Have you decided where you want to live once you decide to retire?
Have you already purchased your home? Or are you planning to buy a home as you come close to retirement? Or are you one of those individuals who does not believe in home ownership but prefers to rent instead since you look at the rental yield of your property? I spoke to dozens of people and I did not get any clear trend of what people were thinking when it came to where they wished to live post retirement.
This is a very personal decision and I have spoken to several couples who have deliberated on this between themselves and with their children. I have seen so many people struggling to take this decision. During discussions with such couples I also found this discussion to be a very contentious issue. Several men wanted to return to their roots, to the place where their parents were or where they were born or the state that the belonged to because of the support network provided by their expanded family.
The women wanted to stay in a place where they had stayed the longest because this was where they had friends. Do you have a group of friends who are in the same age as you? Who have just retired or about to retire? If not then you will be imposing on the busy lives of your friends who are still working and before you know it, you are likely to be snubbed.
Some couples choose to move to the same location as their children and are soon disappointed because their children do not have the same amount of time for their parents as they would have liked to or the parents want them to. Most parents forget the amount of time they gave to their parents and have unreasonable expectations from their children.
Remember that in your current sensitive state of post-retirement mindset, you need to be with like-minded people who will understand you and not judge you by what you are and what you have.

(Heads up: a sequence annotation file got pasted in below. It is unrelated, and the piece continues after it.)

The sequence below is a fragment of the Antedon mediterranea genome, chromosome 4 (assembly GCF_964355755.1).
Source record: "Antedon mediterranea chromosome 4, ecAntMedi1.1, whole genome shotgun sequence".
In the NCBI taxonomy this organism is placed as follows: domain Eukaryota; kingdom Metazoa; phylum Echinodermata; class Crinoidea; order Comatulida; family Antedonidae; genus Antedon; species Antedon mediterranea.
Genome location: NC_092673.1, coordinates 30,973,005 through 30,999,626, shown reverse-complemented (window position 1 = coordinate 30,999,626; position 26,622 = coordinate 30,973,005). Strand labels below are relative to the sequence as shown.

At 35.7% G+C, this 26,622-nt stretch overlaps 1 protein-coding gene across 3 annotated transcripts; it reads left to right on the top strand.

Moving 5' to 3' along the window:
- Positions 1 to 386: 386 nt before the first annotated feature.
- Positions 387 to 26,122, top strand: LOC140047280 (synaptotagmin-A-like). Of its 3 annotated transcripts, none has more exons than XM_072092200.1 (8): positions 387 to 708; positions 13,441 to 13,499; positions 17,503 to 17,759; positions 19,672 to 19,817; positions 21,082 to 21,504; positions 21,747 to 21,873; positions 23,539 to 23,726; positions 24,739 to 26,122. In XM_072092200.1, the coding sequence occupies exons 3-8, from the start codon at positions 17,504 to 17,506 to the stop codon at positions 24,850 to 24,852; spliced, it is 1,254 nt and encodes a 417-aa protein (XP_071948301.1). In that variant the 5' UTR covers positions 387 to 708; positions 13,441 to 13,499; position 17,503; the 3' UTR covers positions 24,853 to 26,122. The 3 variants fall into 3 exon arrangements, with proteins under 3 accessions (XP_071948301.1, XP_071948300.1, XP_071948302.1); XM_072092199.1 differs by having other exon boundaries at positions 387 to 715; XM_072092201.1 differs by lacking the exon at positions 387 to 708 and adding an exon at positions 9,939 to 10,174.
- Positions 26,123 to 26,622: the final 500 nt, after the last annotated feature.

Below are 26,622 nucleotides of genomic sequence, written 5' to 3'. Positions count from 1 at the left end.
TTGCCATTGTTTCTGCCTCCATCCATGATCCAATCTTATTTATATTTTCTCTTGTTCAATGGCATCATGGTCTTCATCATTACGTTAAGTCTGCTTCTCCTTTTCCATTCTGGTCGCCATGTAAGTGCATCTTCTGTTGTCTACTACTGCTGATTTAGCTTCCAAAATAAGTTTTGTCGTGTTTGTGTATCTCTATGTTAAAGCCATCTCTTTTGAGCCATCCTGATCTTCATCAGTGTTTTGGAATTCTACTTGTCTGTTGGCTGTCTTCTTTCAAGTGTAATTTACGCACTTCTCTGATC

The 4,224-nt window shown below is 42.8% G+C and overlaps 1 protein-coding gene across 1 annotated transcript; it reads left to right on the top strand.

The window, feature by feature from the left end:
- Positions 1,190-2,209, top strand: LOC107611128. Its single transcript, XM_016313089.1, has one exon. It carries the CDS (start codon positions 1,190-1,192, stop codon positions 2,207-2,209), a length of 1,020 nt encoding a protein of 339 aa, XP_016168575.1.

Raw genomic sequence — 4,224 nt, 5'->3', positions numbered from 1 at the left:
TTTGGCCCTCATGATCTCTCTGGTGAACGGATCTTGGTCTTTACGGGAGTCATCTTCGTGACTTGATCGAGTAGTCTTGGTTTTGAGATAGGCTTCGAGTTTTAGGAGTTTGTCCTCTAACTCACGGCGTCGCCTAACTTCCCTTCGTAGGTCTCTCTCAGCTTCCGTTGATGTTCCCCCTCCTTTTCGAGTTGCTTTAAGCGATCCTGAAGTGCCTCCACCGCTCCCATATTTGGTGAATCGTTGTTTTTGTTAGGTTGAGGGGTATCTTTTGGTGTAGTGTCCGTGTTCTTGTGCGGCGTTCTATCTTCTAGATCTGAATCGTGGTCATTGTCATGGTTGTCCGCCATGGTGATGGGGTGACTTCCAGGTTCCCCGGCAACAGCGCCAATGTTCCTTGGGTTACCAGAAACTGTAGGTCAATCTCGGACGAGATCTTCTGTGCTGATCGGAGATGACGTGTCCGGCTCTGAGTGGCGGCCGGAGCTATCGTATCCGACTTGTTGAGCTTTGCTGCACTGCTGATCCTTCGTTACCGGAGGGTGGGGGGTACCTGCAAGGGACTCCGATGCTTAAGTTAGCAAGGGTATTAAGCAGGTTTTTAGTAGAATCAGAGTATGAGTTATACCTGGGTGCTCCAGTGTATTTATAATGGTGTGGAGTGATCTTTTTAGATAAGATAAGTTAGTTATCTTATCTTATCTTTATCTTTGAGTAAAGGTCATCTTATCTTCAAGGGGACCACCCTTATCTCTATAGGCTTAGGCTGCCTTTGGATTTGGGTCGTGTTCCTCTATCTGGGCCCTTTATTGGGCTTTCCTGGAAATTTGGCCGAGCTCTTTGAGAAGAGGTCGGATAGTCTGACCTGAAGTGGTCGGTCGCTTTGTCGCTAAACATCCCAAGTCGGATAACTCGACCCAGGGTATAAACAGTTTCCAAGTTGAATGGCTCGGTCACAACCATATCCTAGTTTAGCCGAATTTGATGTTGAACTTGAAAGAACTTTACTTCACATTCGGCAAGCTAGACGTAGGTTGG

When you think about retirement, do you imagine living by the seaside on a beach, a mountain, settling down in a resort or going to a place of worship? Many people decide to move when they retire. But choosing where to live means more than deciding whether you prefer beaches or mountains. In fact, many people make their biggest retirement mistake when deciding where to live.
Once you have decided where to live and if it is not in the city where you last lived, make a trial run. If possible, rent a home in that location for six months to a year. If a week at a time in your proposed destination is all you can manage, visit at different times during the year. The longer you visit, the more accurately you’ll be able to assess whether you’ll be happy year-round with your retirement choice.
You will be investing a reasonable sum of money for your home and you want to be sure that you take the correct decision.
Moving to a vacation destination
Living year round in your dream vacation spot may be your fantasy but it may not turn out to be an extension of your holidays. When you are on two-week vacation, you will only see all the positives that you want to see and may not notice the downsides of the location. Is the off-season weather tolerable?
If you are a “big city” couple, can you handle the off-peak season in your holiday destination where all that you will have is a few of the local residents for company? Several friends we know have decided to settle down in Goa while some are looking at Manali and Coorg. Some more adventurous friends are considering homes in Italy, Spain, Thailand, Malaysia and even Macau. Maintaining two or more homes is always a challenge.